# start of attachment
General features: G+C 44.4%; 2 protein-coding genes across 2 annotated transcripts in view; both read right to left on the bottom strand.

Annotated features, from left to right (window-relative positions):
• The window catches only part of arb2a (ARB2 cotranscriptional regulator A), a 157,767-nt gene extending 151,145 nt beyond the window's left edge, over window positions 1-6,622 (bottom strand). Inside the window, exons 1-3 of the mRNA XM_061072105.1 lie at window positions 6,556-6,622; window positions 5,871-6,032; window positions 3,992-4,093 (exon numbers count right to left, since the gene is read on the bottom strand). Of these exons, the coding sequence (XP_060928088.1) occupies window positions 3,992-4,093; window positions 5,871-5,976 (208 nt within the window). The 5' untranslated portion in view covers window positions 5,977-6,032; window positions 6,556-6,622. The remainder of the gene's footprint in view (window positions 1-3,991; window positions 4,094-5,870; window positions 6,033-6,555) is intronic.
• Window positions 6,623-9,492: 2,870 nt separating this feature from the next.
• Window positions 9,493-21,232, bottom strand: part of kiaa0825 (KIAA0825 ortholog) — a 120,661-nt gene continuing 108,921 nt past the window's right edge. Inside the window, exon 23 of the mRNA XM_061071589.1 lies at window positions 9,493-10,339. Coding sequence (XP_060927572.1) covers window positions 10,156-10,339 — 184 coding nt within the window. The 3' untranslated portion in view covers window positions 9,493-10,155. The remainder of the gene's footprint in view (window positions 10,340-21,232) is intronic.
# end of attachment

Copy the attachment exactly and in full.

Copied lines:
General features: G+C 44.4%; 2 protein-coding genes across 2 annotated transcripts in view; both read right to left on the bottom strand.

Annotated features, from left to right (window-relative positions):
• The window catches only part of arb2a (ARB2 cotranscriptional regulator A), a 157,767-nt gene extending 151,145 nt beyond the window's left edge, over window positions 1-6,622 (bottom strand). Inside the window, exons 1-3 of the mRNA XM_061072105.1 lie at window positions 6,556-6,622; window positions 5,871-6,032; window positions 3,992-4,093 (exon numbers count right to left, since the gene is read on the bottom strand). Of these exons, the coding sequence (XP_060928088.1) occupies window positions 3,992-4,093; window positions 5,871-5,976 (208 nt within the window). The 5' untranslated portion in view covers window positions 5,977-6,032; window positions 6,556-6,622. The remainder of the gene's footprint in view (window positions 1-3,991; window positions 4,094-5,870; window positions 6,033-6,555) is intronic.
• Window positions 6,623-9,492: 2,870 nt separating this feature from the next.
• Window positions 9,493-21,232, bottom strand: part of kiaa0825 (KIAA0825 ortholog) — a 120,661-nt gene continuing 108,921 nt past the window's right edge. Inside the window, exon 23 of the mRNA XM_061071589.1 lies at window positions 9,493-10,339. Coding sequence (XP_060927572.1) covers window positions 10,156-10,339 — 184 coding nt within the window. The 3' untranslated portion in view covers window positions 9,493-10,155. The remainder of the gene's footprint in view (window positions 10,340-21,232) is intronic.